Throughout Alien Resurrection, I found it very interesting to trace the emotions of Ripley. Since her character in this film is a clone of herself from 200 years ago, she seemed to be missing human emotions and the ability to feel compassion or sympathy for other humans. However, when it came to other beings beyond humans, Ripley did demonstrate such compassion. The bond formed between Ripley and Call was an interesting one. It seemed as if Ripley believed herself to be a mother type figure, one who needed to look after and defend Call. In my opinion, Ripley formed this relationship with Call because Call was not a human either. Their ability to relate to one another due to their non-humanness allowed them to feel closer to one another.
It was also interesting to see the reaction Ripley had to the aliens. In the movie, there were two scenes where Ripley cried. The first was when she encountered the creatures that had been the subjects of experimentation. When Ripley saw the suffering woman/alien she felt sorrow and sympathy for her. Ripley did the creature a favor by killing her, thus ending her suffering.
I found the moment when Ripley had to kill her alien baby to be a very powerful and sad scene. Although the alien was a malicious killing creature, it was evident that it knew who Ripley was and was legitimately sad when its own mother was killing it. Ripley was devastated as she watched her baby die in front of her own eyes.
Ripley’s inability to sympathize or show emotion at the pain and suffering of humans demonstrates her lack of those human qualities. Being able to express emotion and feel sorrow over the pain of the alien characters and Call depicts that after her resurrection, she identified more with these figures and saw more of herself in them than in actual human beings; thus demonstrating that Ripley feels herself to be an alien in a society of humans.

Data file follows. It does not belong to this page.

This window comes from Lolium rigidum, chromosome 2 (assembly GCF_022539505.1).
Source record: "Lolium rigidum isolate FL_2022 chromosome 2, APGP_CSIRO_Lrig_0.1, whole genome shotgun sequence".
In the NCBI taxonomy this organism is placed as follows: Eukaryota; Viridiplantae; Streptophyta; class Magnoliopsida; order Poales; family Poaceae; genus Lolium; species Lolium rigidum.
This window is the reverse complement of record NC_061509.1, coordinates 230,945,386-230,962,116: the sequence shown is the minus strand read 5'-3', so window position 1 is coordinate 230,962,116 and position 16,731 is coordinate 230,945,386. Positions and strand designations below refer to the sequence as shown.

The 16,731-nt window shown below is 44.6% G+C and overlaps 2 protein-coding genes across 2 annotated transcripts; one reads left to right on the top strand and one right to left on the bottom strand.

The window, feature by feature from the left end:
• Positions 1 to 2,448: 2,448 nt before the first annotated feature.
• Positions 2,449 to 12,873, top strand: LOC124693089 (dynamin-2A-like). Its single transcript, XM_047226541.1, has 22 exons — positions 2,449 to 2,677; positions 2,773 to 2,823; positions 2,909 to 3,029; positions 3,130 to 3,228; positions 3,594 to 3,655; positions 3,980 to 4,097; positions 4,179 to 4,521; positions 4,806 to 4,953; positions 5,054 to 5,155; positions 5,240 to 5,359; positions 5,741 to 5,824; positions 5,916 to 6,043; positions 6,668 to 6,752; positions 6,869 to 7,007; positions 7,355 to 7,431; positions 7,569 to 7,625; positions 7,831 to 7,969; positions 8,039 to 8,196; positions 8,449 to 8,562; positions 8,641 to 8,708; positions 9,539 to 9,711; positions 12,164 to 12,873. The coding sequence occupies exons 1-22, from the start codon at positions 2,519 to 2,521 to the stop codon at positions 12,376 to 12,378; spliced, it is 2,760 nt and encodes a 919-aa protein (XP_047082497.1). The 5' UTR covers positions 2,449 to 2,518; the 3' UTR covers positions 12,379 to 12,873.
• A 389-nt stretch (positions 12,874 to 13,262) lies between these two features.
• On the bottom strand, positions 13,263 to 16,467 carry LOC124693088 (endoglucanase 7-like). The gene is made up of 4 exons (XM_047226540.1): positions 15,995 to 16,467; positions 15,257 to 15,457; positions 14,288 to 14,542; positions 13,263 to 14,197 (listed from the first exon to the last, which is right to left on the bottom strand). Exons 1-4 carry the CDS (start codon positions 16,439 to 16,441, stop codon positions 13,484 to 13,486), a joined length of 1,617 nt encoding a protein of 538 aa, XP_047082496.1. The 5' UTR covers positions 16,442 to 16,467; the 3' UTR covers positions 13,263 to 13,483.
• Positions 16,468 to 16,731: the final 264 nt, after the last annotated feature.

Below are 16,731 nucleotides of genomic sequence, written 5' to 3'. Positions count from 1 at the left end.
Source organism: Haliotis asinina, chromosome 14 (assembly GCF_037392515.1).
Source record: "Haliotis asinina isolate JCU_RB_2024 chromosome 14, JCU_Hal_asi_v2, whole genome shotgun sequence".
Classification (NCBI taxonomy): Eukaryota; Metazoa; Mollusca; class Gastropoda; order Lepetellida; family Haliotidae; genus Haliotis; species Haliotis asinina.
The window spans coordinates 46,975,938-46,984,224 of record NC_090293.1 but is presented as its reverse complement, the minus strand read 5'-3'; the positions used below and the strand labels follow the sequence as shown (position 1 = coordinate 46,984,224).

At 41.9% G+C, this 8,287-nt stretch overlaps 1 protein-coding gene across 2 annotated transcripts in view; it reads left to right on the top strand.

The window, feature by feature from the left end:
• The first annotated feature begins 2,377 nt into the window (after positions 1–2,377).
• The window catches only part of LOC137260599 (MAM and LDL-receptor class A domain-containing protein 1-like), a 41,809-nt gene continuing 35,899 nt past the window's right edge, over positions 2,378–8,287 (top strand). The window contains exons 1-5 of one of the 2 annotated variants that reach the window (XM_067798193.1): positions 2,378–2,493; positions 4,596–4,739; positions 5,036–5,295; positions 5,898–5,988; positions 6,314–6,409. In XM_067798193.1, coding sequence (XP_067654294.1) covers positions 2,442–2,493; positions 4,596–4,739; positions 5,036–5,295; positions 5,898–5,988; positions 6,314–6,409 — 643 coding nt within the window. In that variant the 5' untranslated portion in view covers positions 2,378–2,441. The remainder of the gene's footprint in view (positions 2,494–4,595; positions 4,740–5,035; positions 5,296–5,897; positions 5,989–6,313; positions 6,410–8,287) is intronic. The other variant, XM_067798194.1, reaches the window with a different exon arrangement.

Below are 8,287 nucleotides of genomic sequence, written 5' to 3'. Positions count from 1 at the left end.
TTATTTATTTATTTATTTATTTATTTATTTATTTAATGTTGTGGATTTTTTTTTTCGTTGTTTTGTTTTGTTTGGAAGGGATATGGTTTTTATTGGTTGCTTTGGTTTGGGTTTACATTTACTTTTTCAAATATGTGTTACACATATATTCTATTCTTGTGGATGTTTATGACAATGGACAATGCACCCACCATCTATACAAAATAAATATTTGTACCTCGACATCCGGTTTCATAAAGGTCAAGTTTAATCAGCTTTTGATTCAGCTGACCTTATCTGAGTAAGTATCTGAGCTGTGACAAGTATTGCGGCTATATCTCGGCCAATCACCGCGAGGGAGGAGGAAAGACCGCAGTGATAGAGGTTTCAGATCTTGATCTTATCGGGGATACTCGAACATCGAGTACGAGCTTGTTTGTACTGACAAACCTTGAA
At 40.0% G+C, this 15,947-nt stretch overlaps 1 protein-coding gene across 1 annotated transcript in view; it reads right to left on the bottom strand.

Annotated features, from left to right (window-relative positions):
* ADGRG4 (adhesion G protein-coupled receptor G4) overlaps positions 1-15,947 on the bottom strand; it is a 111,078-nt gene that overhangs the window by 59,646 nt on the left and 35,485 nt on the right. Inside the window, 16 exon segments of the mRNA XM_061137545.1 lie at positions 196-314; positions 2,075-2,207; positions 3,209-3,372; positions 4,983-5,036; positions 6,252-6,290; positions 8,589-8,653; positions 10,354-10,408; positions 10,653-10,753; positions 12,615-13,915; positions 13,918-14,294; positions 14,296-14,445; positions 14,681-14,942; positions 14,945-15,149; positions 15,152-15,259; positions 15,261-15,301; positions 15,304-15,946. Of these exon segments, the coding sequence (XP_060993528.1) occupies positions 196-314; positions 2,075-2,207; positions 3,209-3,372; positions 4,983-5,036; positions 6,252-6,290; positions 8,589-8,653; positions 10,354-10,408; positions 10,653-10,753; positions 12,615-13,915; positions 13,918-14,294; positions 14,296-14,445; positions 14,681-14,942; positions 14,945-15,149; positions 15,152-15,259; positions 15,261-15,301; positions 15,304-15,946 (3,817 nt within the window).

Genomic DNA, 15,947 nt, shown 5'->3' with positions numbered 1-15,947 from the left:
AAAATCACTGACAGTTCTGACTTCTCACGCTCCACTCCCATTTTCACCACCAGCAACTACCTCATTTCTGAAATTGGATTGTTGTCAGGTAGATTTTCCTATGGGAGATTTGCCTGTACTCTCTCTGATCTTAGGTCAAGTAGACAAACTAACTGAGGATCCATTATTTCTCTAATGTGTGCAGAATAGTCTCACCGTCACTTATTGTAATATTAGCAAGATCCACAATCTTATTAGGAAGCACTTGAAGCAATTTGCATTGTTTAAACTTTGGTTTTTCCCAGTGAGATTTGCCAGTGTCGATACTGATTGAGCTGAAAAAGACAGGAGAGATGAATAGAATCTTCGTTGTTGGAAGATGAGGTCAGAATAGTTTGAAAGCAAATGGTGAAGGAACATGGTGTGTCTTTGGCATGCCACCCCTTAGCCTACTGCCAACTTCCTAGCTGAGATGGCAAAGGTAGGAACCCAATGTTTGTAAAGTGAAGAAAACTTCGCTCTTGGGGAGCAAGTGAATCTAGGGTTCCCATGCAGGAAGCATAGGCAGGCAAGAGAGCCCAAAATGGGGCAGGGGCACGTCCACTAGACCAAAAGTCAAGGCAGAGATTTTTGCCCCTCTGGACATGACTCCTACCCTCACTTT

At the start of the winter quarter I was genuinely confused as to how a video game could teach and contextualize the themes of Freaks, Aliens and Monsters. After playing through however, not only did I gain an understanding that a video game could enforce a narrative, but it could actually function as a contemporary utility for practical education. The organization of Portal and Chell’s presence as the protagonist allows the gameplay to be organized around individual/specific choices- there are more than solution to most “rooms,” it just a matter of noticing or manufacturing one. GLaDOS is perhaps the best indication to narrative- it provides a dichotomy relationship (the player facing a potentially violent AI creature/counter to the game’s goals), and it directs the action until the moment of eventual escape. The usage of portals and the spatial puzzles denote specific problem solving skills relative to accessing new uncharted spaces- as a game of physics, the player learns how to perform solutions in a non linear and creative fashion. As simply one facet of the learning process, I think game play can be an effective force of active demonstration and explain difficult concepts- but finding the most effective form of education has been an issue grappled with for over a century. It may be a personal bias from a religious reader, but there’s something I find personally unsavory about learning from (what is essentially) a television program with which I have been given partial creative control. I’m not completely sold on the idea that modern technology, while fascinating and potentially revolutionary, can bridge the gap to reach all those traditional education has left behind. My main critique of this tool are the constraints and specific mental acuity required to play video games- though it provides an abstract setting to understand problem solving skills, it seems too detached from reality to really be functional.